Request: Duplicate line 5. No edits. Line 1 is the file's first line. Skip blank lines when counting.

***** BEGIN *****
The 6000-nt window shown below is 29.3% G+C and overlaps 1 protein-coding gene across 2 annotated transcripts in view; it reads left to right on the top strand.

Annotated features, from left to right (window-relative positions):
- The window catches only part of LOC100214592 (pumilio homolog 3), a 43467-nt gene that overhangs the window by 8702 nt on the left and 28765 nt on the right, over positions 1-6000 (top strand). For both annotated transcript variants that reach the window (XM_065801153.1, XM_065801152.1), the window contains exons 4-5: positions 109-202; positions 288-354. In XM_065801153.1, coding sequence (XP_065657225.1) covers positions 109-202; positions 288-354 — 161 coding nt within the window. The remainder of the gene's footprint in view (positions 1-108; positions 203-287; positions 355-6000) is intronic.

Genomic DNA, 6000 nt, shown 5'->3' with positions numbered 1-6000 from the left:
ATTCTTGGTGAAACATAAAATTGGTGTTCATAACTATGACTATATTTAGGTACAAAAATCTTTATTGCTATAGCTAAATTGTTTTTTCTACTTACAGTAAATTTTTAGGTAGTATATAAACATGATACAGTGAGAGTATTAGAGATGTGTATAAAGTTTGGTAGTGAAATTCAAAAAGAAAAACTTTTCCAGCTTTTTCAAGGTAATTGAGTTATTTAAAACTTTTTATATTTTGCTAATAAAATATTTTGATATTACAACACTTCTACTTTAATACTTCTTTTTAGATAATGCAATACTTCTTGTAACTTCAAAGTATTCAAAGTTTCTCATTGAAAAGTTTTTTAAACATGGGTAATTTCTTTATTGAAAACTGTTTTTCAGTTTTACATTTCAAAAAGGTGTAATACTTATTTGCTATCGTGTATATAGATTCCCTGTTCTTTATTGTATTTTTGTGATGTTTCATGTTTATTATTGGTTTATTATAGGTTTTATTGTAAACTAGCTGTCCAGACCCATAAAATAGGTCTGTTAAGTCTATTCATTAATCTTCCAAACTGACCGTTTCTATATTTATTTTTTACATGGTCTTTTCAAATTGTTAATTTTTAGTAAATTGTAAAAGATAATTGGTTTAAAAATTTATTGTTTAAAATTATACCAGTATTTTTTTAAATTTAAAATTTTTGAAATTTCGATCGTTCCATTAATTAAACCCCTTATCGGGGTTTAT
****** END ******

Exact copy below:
ATTCTTGGTGAAACATAAAATTGGTGTTCATAACTATGACTATATTTAGGTACAAAAATCTTTATTGCTATAGCTAAATTGTTTTTTCTACTTACAGTAAATTTTTAGGTAGTATATAAACATGATACAGTGAGAGTATTAGAGATGTGTATAAAGTTTGGTAGTGAAATTCAAAAAGAAAAACTTTTCCAGCTTTTTCAAGGTAATTGAGTTATTTAAAACTTTTTATATTTTGCTAATAAAATATTTTGATATTACAACACTTCTACTTTAATACTTCTTTTTAGATAATGCAATACTTCTTGTAACTTCAAAGTATTCAAAGTTTCTCATTGAAAAGTTTTTTAAACATGGGTAATTTCTTTATTGAAAACTGTTTTTCAGTTTTACATTTCAAAAAGGTGTAATACTTATTTGCTATCGTGTATATAGATTCCCTGTTCTTTATTGTATTTTTGTGATGTTTCATGTTTATTATTGGTTTATTATAGGTTTTATTGTAAACTAGCTGTCCAGACCCATAAAATAGGTCTGTTAAGTCTATTCATTAATCTTCCAAACTGACCGTTTCTATATTTATTTTTTACATGGTCTTTTCAAATTGTTAATTTTTAGTAAATTGTAAAAGATAATTGGTTTAAAAATTTATTGTTTAAAATTATACCAGTATTTTTTTAAATTTAAAATTTTTGAAATTTCGATCGTTCCATTAATTAAACCCCTTATCGGGGTTTAT